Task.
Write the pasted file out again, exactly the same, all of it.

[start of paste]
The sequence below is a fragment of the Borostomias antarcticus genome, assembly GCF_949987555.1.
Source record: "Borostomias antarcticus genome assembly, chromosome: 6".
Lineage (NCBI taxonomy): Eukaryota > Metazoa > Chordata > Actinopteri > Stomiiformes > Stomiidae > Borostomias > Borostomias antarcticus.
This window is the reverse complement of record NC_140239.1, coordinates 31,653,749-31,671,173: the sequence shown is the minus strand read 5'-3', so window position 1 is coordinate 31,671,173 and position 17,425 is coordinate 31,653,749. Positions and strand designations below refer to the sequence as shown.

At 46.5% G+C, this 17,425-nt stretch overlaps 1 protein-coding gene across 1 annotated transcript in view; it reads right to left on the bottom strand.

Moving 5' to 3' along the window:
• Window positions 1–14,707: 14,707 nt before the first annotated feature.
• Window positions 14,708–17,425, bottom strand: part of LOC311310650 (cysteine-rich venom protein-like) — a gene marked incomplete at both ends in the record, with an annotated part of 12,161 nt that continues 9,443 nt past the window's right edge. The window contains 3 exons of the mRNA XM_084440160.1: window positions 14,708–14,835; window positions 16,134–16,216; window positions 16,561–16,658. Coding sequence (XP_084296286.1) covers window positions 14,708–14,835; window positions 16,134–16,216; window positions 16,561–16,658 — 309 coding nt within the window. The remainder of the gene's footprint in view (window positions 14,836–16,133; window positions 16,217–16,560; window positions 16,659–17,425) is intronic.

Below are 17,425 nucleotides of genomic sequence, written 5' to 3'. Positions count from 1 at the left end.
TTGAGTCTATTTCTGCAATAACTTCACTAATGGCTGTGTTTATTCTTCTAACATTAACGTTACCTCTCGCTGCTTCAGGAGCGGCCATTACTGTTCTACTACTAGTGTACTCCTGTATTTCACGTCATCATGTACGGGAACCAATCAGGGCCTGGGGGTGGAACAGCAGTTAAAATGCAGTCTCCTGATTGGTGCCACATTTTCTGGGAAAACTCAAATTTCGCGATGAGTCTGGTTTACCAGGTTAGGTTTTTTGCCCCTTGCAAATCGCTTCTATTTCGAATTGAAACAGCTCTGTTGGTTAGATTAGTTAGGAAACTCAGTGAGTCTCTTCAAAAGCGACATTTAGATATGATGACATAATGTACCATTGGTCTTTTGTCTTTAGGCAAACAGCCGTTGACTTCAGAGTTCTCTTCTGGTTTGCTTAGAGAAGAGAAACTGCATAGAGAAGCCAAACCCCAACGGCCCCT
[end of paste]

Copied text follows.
The sequence below is a fragment of the Borostomias antarcticus genome, assembly GCF_949987555.1.
Source record: "Borostomias antarcticus genome assembly, chromosome: 6".
Lineage (NCBI taxonomy): Eukaryota > Metazoa > Chordata > Actinopteri > Stomiiformes > Stomiidae > Borostomias > Borostomias antarcticus.
This window is the reverse complement of record NC_140239.1, coordinates 31,653,749-31,671,173: the sequence shown is the minus strand read 5'-3', so window position 1 is coordinate 31,671,173 and position 17,425 is coordinate 31,653,749. Positions and strand designations below refer to the sequence as shown.

At 46.5% G+C, this 17,425-nt stretch overlaps 1 protein-coding gene across 1 annotated transcript in view; it reads right to left on the bottom strand.

Moving 5' to 3' along the window:
• Window positions 1–14,707: 14,707 nt before the first annotated feature.
• Window positions 14,708–17,425, bottom strand: part of LOC311310650 (cysteine-rich venom protein-like) — a gene marked incomplete at both ends in the record, with an annotated part of 12,161 nt that continues 9,443 nt past the window's right edge. The window contains 3 exons of the mRNA XM_084440160.1: window positions 14,708–14,835; window positions 16,134–16,216; window positions 16,561–16,658. Coding sequence (XP_084296286.1) covers window positions 14,708–14,835; window positions 16,134–16,216; window positions 16,561–16,658 — 309 coding nt within the window. The remainder of the gene's footprint in view (window positions 14,836–16,133; window positions 16,217–16,560; window positions 16,659–17,425) is intronic.

Below are 17,425 nucleotides of genomic sequence, written 5' to 3'. Positions count from 1 at the left end.
TTGAGTCTATTTCTGCAATAACTTCACTAATGGCTGTGTTTATTCTTCTAACATTAACGTTACCTCTCGCTGCTTCAGGAGCGGCCATTACTGTTCTACTACTAGTGTACTCCTGTATTTCACGTCATCATGTACGGGAACCAATCAGGGCCTGGGGGTGGAACAGCAGTTAAAATGCAGTCTCCTGATTGGTGCCACATTTTCTGGGAAAACTCAAATTTCGCGATGAGTCTGGTTTACCAGGTTAGGTTTTTTGCCCCTTGCAAATCGCTTCTATTTCGAATTGAAACAGCTCTGTTGGTTAGATTAGTTAGGAAACTCAGTGAGTCTCTTCAAAAGCGACATTTAGATATGATGACATAATGTACCATTGGTCTTTTGTCTTTAGGCAAACAGCCGTTGACTTCAGAGTTCTCTTCTGGTTTGCTTAGAGAAGAGAAACTGCATAGAGAAGCCAAACCCCAACGGCCCCT